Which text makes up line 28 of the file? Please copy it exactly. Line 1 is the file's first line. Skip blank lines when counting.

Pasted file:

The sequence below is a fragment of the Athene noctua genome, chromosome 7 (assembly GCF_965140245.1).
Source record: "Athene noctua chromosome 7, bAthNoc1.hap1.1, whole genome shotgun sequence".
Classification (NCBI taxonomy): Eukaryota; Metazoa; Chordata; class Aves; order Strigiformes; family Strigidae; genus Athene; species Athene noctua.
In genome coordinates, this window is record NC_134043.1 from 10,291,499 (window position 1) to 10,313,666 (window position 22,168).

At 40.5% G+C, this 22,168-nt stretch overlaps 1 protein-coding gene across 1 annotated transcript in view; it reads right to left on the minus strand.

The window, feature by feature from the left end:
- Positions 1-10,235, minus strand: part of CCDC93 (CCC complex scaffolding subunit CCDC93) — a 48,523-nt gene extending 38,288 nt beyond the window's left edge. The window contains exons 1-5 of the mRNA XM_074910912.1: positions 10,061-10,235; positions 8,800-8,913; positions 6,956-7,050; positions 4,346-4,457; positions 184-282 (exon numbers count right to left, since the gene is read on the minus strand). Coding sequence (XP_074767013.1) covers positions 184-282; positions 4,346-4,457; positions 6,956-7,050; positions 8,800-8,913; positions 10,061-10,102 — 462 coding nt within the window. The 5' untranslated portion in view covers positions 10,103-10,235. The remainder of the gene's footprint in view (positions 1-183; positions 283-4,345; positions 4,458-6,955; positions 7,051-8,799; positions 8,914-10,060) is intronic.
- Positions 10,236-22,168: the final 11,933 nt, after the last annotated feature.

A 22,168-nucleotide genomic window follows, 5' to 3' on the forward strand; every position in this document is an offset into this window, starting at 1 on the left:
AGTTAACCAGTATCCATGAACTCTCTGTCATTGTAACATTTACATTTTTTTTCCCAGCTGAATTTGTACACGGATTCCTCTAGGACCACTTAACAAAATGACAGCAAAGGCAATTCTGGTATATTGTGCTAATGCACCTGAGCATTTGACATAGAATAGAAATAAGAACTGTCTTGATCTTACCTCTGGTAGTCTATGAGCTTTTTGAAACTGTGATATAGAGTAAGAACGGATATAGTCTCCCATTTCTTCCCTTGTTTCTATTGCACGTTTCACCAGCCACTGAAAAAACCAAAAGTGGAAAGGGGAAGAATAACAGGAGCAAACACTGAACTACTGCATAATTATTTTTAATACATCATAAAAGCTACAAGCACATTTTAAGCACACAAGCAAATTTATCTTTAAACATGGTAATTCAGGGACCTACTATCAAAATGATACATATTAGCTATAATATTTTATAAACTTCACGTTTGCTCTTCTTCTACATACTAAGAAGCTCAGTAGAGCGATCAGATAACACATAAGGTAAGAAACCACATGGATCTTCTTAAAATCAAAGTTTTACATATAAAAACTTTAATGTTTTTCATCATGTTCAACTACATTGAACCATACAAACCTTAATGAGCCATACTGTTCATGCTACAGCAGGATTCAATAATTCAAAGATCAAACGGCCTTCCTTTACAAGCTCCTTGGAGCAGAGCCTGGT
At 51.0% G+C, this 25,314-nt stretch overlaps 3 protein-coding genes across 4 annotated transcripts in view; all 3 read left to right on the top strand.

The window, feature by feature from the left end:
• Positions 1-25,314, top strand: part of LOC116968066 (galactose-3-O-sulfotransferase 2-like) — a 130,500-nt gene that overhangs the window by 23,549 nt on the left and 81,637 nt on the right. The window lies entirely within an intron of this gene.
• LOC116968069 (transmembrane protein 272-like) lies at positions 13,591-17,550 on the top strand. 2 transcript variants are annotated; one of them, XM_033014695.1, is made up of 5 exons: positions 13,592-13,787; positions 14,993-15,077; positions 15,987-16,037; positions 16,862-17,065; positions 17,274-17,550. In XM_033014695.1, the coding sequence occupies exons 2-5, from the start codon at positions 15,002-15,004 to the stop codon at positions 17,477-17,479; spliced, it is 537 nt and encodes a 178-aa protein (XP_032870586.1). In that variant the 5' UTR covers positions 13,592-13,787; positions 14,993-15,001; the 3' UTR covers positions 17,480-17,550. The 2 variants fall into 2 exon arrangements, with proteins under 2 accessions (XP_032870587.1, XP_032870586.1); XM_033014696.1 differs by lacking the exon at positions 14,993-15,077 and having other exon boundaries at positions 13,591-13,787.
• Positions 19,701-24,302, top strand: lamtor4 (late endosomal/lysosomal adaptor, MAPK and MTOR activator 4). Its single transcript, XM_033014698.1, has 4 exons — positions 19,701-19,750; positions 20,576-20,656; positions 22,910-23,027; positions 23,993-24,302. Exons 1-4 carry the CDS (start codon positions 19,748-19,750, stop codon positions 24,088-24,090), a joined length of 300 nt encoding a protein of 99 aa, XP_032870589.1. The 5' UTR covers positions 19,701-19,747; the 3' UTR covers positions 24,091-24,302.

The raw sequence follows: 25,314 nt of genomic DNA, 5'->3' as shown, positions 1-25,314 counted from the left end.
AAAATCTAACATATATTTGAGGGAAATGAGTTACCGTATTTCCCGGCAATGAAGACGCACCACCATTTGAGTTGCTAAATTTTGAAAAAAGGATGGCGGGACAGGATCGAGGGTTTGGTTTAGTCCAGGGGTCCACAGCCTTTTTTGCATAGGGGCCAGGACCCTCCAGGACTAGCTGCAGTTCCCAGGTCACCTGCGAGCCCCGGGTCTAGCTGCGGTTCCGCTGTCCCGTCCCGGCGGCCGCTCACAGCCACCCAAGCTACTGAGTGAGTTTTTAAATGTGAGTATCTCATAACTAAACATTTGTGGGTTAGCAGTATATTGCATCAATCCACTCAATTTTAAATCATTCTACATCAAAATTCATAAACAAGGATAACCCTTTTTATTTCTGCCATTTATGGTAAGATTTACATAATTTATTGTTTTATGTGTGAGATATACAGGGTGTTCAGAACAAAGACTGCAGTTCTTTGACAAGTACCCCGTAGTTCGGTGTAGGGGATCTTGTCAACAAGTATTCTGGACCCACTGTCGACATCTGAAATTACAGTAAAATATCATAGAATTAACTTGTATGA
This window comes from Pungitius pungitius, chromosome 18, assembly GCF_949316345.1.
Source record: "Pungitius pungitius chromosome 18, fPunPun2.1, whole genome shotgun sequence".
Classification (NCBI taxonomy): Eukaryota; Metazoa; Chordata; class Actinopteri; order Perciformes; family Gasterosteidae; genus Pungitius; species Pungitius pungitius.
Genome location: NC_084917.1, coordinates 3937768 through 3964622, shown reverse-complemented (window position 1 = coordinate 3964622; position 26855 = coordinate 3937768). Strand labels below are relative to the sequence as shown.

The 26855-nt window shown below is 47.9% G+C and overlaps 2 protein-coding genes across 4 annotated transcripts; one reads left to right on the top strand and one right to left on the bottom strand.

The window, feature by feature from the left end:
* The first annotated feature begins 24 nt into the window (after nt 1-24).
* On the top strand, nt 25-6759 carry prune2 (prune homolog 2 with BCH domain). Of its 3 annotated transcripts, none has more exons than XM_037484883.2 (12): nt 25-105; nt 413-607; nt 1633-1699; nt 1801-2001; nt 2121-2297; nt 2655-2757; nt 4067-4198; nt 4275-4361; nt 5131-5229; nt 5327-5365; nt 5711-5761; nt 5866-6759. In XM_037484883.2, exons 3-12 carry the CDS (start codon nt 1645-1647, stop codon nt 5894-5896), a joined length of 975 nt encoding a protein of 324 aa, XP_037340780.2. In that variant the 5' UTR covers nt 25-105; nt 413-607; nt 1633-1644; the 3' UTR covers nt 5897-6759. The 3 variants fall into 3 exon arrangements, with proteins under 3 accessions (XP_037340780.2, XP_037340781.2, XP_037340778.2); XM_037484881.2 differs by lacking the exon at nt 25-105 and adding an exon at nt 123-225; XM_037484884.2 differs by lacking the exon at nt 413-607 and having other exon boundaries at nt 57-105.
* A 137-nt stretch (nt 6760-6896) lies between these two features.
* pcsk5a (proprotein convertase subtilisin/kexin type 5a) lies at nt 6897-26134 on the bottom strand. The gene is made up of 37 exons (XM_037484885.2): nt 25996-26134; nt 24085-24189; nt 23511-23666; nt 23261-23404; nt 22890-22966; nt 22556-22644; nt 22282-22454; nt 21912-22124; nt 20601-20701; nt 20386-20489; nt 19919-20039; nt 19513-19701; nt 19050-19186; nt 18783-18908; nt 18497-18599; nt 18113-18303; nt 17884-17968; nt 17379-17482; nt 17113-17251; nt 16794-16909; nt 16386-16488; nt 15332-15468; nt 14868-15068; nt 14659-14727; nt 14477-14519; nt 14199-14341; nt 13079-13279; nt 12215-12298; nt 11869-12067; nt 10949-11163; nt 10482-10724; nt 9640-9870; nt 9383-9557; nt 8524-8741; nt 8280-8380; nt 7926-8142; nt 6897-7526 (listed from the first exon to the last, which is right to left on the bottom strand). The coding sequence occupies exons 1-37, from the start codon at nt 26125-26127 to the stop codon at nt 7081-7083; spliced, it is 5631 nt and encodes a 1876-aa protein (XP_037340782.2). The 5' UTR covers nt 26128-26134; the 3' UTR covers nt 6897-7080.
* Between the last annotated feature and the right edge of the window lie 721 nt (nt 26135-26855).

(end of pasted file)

* Between the last annotated feature and the right edge of the window lie 721 nt (nt 26135-26855).